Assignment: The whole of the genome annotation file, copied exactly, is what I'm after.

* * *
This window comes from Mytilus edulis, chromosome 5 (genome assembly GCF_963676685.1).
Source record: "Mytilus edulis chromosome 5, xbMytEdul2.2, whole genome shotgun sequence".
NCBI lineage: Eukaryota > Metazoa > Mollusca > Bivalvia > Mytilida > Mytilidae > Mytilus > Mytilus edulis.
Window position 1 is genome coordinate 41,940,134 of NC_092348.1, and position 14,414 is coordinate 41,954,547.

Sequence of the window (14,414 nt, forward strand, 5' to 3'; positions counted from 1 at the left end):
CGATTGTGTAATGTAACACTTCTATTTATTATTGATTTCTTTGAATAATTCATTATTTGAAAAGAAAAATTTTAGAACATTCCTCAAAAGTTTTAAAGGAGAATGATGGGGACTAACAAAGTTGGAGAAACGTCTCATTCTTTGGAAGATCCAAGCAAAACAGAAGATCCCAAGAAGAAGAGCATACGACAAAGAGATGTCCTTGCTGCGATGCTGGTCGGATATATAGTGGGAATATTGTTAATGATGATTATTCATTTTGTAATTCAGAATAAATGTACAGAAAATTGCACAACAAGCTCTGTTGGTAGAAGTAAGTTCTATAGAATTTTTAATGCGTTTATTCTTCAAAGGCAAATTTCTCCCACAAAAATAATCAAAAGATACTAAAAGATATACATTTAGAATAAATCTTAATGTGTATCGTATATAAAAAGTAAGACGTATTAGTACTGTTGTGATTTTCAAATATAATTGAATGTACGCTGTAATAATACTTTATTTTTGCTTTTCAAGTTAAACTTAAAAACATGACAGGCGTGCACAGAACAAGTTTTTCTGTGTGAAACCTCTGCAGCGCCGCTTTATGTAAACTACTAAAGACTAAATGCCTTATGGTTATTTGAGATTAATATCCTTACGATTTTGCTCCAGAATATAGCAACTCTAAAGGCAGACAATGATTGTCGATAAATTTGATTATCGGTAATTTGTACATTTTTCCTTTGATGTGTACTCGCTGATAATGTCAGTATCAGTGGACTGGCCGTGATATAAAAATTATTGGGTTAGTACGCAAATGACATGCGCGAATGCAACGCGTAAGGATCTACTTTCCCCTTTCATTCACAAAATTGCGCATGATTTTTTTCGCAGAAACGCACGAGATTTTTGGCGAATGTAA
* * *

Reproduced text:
This window comes from Mytilus edulis, chromosome 5 (genome assembly GCF_963676685.1).
Source record: "Mytilus edulis chromosome 5, xbMytEdul2.2, whole genome shotgun sequence".
NCBI lineage: Eukaryota > Metazoa > Mollusca > Bivalvia > Mytilida > Mytilidae > Mytilus > Mytilus edulis.
Window position 1 is genome coordinate 41,940,134 of NC_092348.1, and position 14,414 is coordinate 41,954,547.

Sequence of the window (14,414 nt, forward strand, 5' to 3'; positions counted from 1 at the left end):
CGATTGTGTAATGTAACACTTCTATTTATTATTGATTTCTTTGAATAATTCATTATTTGAAAAGAAAAATTTTAGAACATTCCTCAAAAGTTTTAAAGGAGAATGATGGGGACTAACAAAGTTGGAGAAACGTCTCATTCTTTGGAAGATCCAAGCAAAACAGAAGATCCCAAGAAGAAGAGCATACGACAAAGAGATGTCCTTGCTGCGATGCTGGTCGGATATATAGTGGGAATATTGTTAATGATGATTATTCATTTTGTAATTCAGAATAAATGTACAGAAAATTGCACAACAAGCTCTGTTGGTAGAAGTAAGTTCTATAGAATTTTTAATGCGTTTATTCTTCAAAGGCAAATTTCTCCCACAAAAATAATCAAAAGATACTAAAAGATATACATTTAGAATAAATCTTAATGTGTATCGTATATAAAAAGTAAGACGTATTAGTACTGTTGTGATTTTCAAATATAATTGAATGTACGCTGTAATAATACTTTATTTTTGCTTTTCAAGTTAAACTTAAAAACATGACAGGCGTGCACAGAACAAGTTTTTCTGTGTGAAACCTCTGCAGCGCCGCTTTATGTAAACTACTAAAGACTAAATGCCTTATGGTTATTTGAGATTAATATCCTTACGATTTTGCTCCAGAATATAGCAACTCTAAAGGCAGACAATGATTGTCGATAAATTTGATTATCGGTAATTTGTACATTTTTCCTTTGATGTGTACTCGCTGATAATGTCAGTATCAGTGGACTGGCCGTGATATAAAAATTATTGGGTTAGTACGCAAATGACATGCGCGAATGCAACGCGTAAGGATCTACTTTCCCCTTTCATTCACAAAATTGCGCATGATTTTTTTCGCAGAAACGCACGAGATTTTTGGCGAATGTAA